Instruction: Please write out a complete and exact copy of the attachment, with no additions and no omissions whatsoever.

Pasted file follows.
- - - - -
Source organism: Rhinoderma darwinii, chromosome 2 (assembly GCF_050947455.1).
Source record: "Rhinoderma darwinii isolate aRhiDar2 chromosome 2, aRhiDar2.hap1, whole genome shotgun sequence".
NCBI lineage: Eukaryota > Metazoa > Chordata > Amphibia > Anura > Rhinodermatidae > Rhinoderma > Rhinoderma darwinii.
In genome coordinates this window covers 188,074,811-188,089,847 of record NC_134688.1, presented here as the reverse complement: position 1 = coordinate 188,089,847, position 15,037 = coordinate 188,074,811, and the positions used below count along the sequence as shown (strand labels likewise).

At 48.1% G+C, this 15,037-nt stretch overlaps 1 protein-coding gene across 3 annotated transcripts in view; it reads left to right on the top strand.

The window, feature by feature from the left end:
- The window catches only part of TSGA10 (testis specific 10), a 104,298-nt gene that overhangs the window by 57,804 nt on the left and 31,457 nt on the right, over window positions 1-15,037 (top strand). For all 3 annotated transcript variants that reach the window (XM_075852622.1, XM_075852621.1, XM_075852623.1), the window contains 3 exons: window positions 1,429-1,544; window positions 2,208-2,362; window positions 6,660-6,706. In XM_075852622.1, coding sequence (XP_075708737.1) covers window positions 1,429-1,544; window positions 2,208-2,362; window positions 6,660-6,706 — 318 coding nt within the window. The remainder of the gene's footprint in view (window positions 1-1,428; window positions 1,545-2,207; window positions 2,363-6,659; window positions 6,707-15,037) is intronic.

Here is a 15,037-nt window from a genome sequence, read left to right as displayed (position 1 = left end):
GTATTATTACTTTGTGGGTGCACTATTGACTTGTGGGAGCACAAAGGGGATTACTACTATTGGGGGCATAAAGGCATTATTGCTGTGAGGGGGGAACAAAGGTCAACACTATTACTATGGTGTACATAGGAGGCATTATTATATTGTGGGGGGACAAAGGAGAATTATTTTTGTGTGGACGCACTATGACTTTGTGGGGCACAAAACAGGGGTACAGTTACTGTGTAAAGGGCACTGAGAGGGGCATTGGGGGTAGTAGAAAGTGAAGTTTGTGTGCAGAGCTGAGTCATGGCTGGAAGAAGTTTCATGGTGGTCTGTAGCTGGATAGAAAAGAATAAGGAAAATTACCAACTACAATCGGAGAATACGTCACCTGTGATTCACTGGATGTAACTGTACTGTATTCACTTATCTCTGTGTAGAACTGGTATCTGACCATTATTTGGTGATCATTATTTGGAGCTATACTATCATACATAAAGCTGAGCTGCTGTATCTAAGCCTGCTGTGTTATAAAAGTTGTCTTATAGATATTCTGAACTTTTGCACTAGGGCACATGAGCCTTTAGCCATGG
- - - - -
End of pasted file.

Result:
Source organism: Rhinoderma darwinii, chromosome 2 (assembly GCF_050947455.1).
Source record: "Rhinoderma darwinii isolate aRhiDar2 chromosome 2, aRhiDar2.hap1, whole genome shotgun sequence".
NCBI lineage: Eukaryota > Metazoa > Chordata > Amphibia > Anura > Rhinodermatidae > Rhinoderma > Rhinoderma darwinii.
In genome coordinates this window covers 188,074,811-188,089,847 of record NC_134688.1, presented here as the reverse complement: position 1 = coordinate 188,089,847, position 15,037 = coordinate 188,074,811, and the positions used below count along the sequence as shown (strand labels likewise).

At 48.1% G+C, this 15,037-nt stretch overlaps 1 protein-coding gene across 3 annotated transcripts in view; it reads left to right on the top strand.

The window, feature by feature from the left end:
- The window catches only part of TSGA10 (testis specific 10), a 104,298-nt gene that overhangs the window by 57,804 nt on the left and 31,457 nt on the right, over window positions 1-15,037 (top strand). For all 3 annotated transcript variants that reach the window (XM_075852622.1, XM_075852621.1, XM_075852623.1), the window contains 3 exons: window positions 1,429-1,544; window positions 2,208-2,362; window positions 6,660-6,706. In XM_075852622.1, coding sequence (XP_075708737.1) covers window positions 1,429-1,544; window positions 2,208-2,362; window positions 6,660-6,706 — 318 coding nt within the window. The remainder of the gene's footprint in view (window positions 1-1,428; window positions 1,545-2,207; window positions 2,363-6,659; window positions 6,707-15,037) is intronic.

Here is a 15,037-nt window from a genome sequence, read left to right as displayed (position 1 = left end):
GTATTATTACTTTGTGGGTGCACTATTGACTTGTGGGAGCACAAAGGGGATTACTACTATTGGGGGCATAAAGGCATTATTGCTGTGAGGGGGGAACAAAGGTCAACACTATTACTATGGTGTACATAGGAGGCATTATTATATTGTGGGGGGACAAAGGAGAATTATTTTTGTGTGGACGCACTATGACTTTGTGGGGCACAAAACAGGGGTACAGTTACTGTGTAAAGGGCACTGAGAGGGGCATTGGGGGTAGTAGAAAGTGAAGTTTGTGTGCAGAGCTGAGTCATGGCTGGAAGAAGTTTCATGGTGGTCTGTAGCTGGATAGAAAAGAATAAGGAAAATTACCAACTACAATCGGAGAATACGTCACCTGTGATTCACTGGATGTAACTGTACTGTATTCACTTATCTCTGTGTAGAACTGGTATCTGACCATTATTTGGTGATCATTATTTGGAGCTATACTATCATACATAAAGCTGAGCTGCTGTATCTAAGCCTGCTGTGTTATAAAAGTTGTCTTATAGATATTCTGAACTTTTGCACTAGGGCACATGAGCCTTTAGCCATGG